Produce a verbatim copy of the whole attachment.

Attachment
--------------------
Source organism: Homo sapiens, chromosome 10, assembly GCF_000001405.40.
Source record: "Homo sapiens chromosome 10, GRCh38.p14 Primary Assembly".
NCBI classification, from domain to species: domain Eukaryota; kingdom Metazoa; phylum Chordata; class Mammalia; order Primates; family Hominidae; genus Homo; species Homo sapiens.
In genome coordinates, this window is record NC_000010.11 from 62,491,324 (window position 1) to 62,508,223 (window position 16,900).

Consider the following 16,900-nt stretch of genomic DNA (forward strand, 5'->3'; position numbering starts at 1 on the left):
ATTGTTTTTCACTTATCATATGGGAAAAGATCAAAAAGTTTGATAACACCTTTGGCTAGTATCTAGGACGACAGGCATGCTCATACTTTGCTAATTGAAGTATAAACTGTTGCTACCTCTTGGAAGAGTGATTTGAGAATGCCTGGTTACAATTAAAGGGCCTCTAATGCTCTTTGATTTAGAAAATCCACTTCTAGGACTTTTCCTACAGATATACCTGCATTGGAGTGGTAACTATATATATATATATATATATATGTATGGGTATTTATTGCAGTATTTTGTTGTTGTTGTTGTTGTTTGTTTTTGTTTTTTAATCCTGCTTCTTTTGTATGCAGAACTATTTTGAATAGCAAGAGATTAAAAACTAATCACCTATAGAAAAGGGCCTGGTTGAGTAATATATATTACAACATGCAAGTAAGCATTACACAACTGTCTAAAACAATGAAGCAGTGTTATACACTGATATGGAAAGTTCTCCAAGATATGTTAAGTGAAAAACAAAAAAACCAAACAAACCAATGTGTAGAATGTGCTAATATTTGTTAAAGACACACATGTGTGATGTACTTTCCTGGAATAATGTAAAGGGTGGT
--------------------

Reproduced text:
Source organism: Homo sapiens, chromosome 10, assembly GCF_000001405.40.
Source record: "Homo sapiens chromosome 10, GRCh38.p14 Primary Assembly".
NCBI classification, from domain to species: domain Eukaryota; kingdom Metazoa; phylum Chordata; class Mammalia; order Primates; family Hominidae; genus Homo; species Homo sapiens.
In genome coordinates, this window is record NC_000010.11 from 62,491,324 (window position 1) to 62,508,223 (window position 16,900).

Consider the following 16,900-nt stretch of genomic DNA (forward strand, 5'->3'; position numbering starts at 1 on the left):
ATTGTTTTTCACTTATCATATGGGAAAAGATCAAAAAGTTTGATAACACCTTTGGCTAGTATCTAGGACGACAGGCATGCTCATACTTTGCTAATTGAAGTATAAACTGTTGCTACCTCTTGGAAGAGTGATTTGAGAATGCCTGGTTACAATTAAAGGGCCTCTAATGCTCTTTGATTTAGAAAATCCACTTCTAGGACTTTTCCTACAGATATACCTGCATTGGAGTGGTAACTATATATATATATATATATATATGTATGGGTATTTATTGCAGTATTTTGTTGTTGTTGTTGTTGTTTGTTTTTGTTTTTTAATCCTGCTTCTTTTGTATGCAGAACTATTTTGAATAGCAAGAGATTAAAAACTAATCACCTATAGAAAAGGGCCTGGTTGAGTAATATATATTACAACATGCAAGTAAGCATTACACAACTGTCTAAAACAATGAAGCAGTGTTATACACTGATATGGAAAGTTCTCCAAGATATGTTAAGTGAAAAACAAAAAAACCAAACAAACCAATGTGTAGAATGTGCTAATATTTGTTAAAGACACACATGTGTGATGTACTTTCCTGGAATAATGTAAAGGGTGGT